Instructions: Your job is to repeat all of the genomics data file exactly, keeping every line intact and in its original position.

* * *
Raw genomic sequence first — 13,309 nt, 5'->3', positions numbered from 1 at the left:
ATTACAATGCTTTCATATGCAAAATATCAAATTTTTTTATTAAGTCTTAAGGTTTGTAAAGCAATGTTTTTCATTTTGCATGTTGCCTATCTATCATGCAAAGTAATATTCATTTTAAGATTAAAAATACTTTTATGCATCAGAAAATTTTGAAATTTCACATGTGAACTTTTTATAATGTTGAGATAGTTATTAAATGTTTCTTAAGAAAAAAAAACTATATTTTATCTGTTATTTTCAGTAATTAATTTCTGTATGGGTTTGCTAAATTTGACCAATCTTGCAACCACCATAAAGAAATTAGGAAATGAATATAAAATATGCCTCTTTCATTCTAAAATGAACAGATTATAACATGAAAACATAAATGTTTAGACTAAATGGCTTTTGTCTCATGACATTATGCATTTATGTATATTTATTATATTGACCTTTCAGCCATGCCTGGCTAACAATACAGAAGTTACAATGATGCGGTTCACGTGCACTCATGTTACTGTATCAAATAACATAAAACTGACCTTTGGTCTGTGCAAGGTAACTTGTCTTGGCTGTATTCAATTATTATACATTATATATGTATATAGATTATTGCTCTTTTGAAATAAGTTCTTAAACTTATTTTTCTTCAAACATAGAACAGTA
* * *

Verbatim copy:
Raw genomic sequence first — 13,309 nt, 5'->3', positions numbered from 1 at the left:
ATTACAATGCTTTCATATGCAAAATATCAAATTTTTTTATTAAGTCTTAAGGTTTGTAAAGCAATGTTTTTCATTTTGCATGTTGCCTATCTATCATGCAAAGTAATATTCATTTTAAGATTAAAAATACTTTTATGCATCAGAAAATTTTGAAATTTCACATGTGAACTTTTTATAATGTTGAGATAGTTATTAAATGTTTCTTAAGAAAAAAAAACTATATTTTATCTGTTATTTTCAGTAATTAATTTCTGTATGGGTTTGCTAAATTTGACCAATCTTGCAACCACCATAAAGAAATTAGGAAATGAATATAAAATATGCCTCTTTCATTCTAAAATGAACAGATTATAACATGAAAACATAAATGTTTAGACTAAATGGCTTTTGTCTCATGACATTATGCATTTATGTATATTTATTATATTGACCTTTCAGCCATGCCTGGCTAACAATACAGAAGTTACAATGATGCGGTTCACGTGCACTCATGTTACTGTATCAAATAACATAAAACTGACCTTTGGTCTGTGCAAGGTAACTTGTCTTGGCTGTATTCAATTATTATACATTATATATGTATATAGATTATTGCTCTTTTGAAATAAGTTCTTAAACTTATTTTTCTTCAAACATAGAACAGTA